The mysterious case of using CSS animation-composition: accumulate on a scale transform

Over at 12 Days of Web, Tyler Gaw has a good piece on CSS animation-composition.

One thing that tripped Tyler up is the behavior of animation-composition: accumulate when used with a scale transform. Accumulating a scale(0.5) with scale(2) does not give scale(2.5) but scale(1.5)

This post explains why that is the case.


animation-composition, a quick recap

I suggest you go read Tyler’s article, it’s wonderful (as are all other submissions on the site). If you’re just looking for the gist, here’s the wording I used earlier this year when I covered animation-composition over at

With animation-composition, you now have control over what should happen instead of the default replace [when transforming to a new value]. Accepted values are:

  • replace: The effect value replaces the underlying value. (default)
  • add: The effect value is added to the underlying value.
  • accumulate: The effect value is combined with the underlying value.

The difference between addition and accumulation is subtle. For example, take the two values blur(2) and blur(3). When added together would this produce blur(2) blur(3), but when accumulated this would produce blur(5).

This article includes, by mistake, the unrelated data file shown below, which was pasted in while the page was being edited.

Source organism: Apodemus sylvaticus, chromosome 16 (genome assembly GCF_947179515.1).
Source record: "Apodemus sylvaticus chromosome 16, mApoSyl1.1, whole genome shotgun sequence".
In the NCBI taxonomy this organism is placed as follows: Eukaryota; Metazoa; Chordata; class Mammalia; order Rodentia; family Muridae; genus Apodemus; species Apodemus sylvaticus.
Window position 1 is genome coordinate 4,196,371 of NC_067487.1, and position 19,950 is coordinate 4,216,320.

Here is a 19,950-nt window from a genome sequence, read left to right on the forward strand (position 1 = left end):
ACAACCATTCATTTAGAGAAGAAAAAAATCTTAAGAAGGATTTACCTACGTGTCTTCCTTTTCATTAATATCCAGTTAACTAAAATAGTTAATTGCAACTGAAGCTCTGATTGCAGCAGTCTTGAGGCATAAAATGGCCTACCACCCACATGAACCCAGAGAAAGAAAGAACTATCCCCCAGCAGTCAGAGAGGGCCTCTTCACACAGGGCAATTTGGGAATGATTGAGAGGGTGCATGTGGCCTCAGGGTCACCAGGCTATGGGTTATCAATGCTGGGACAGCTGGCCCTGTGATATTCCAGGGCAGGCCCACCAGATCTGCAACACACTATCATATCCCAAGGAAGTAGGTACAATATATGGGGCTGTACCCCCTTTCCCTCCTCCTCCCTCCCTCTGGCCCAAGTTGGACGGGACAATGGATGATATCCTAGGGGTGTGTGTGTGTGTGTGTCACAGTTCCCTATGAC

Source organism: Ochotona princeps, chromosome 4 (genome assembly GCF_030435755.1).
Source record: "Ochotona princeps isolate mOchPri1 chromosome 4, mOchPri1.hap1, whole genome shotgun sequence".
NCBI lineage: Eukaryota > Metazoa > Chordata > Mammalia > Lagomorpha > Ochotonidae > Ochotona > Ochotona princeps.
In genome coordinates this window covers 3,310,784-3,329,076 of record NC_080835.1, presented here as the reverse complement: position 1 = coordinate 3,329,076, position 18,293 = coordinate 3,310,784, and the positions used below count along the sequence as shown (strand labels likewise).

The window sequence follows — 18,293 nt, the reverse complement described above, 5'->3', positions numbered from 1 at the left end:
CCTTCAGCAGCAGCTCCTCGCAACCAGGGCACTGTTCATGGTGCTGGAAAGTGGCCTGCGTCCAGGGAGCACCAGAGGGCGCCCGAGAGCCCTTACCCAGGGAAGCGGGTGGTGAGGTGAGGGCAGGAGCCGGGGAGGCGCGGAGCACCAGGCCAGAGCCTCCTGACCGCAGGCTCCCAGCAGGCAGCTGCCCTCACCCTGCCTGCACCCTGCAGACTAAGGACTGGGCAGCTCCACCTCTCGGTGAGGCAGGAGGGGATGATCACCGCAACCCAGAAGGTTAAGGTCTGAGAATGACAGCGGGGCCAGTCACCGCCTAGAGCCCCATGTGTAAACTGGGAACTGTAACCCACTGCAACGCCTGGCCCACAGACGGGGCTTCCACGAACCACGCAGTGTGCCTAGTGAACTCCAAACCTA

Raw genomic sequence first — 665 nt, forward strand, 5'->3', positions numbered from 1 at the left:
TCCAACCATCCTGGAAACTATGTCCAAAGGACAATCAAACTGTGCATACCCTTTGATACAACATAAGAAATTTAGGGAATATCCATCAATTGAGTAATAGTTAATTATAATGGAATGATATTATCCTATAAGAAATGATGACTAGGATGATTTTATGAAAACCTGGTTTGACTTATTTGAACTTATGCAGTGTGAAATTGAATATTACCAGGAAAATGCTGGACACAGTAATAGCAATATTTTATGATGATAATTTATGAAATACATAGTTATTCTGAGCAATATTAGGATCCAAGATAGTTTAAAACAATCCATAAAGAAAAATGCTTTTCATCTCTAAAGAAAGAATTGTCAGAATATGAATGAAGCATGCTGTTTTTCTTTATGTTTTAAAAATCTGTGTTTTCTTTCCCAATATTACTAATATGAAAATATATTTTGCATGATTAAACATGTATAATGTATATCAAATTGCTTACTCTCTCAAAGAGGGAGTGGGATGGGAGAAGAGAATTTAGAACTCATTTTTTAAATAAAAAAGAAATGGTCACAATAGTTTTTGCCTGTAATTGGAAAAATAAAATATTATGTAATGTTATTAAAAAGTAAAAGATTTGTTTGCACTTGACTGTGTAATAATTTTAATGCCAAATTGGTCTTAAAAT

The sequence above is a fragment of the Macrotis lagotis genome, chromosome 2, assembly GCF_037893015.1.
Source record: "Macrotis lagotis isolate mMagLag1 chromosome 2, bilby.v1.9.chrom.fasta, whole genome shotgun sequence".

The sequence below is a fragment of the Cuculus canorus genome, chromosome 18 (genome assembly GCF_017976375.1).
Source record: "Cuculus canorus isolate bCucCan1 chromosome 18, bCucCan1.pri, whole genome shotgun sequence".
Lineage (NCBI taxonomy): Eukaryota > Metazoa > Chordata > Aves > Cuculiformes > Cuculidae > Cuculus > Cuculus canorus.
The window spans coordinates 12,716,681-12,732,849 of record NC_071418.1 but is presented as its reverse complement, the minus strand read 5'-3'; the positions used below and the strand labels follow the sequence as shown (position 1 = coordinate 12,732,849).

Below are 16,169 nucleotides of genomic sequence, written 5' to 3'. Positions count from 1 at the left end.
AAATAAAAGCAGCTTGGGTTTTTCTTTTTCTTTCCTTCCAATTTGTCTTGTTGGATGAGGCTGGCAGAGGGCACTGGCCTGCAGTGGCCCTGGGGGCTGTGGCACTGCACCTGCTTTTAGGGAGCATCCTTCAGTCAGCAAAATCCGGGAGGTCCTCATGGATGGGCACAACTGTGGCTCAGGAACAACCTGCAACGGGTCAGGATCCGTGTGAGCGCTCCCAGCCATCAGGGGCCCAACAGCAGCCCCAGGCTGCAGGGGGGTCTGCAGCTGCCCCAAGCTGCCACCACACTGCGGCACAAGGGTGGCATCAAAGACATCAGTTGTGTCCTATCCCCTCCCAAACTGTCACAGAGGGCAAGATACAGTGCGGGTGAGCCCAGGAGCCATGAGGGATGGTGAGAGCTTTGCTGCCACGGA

You could compare this with a cup that is filled with tea. When pouring milk in it this would happen:

  • replace: The tea gets removed, and is replaced by the milk.
  • add: The milk gets added to the cup, but it remains layered on top of the tea.
  • accumulate: The milk is added to the tea and, because they are both fluids, they mix nicely.

Again, check out Tyler’s article … it’s great and it’s got a bunch of good demos that demonstrate this.


The weird thing with scale

One of the examples Tyler uses, animates a scale transform. The transform starts off with a scale(0.5) and then changes to scale(2). That transform is ran several times, once for each different animation-composition value:

See the Pen
animation-composition scale demo
by Tyler Gaw (@tylergaw)
on CodePen.

Here’s what happens for each animation-composition value:

The end value is scale(2), as the new value replaces the old value.
The end value is scale(1), which is the result of layering (or stacking) both values. When layered, the value intially becomes scale(0.5) scale(2). These two transform functions are applied from left to right: first the subject gets scaled down to half its size. That result then gets scaled to twice its size. So you end up with 0.5 * 2 = 1
The end value is scale(1.5), which trips up a lot of people. One would assume the 0.5 and 2 simply get added up. However, the resulting scale factor is not 2.5 but 1.5 – Huh?

As Tyler put it:

0.5 + 2 should be 2.5, right? Why isn’t that happening, and what is the math behind this? Unfortunately, I couldn’t find an answer before the publish deadline for this post. This does work the same in all browsers, so it doesn’t seem like a bug. Some underlying logic for scale must make these the intended results. If you know the reason, please write about it!


Checking the source of truth: the specification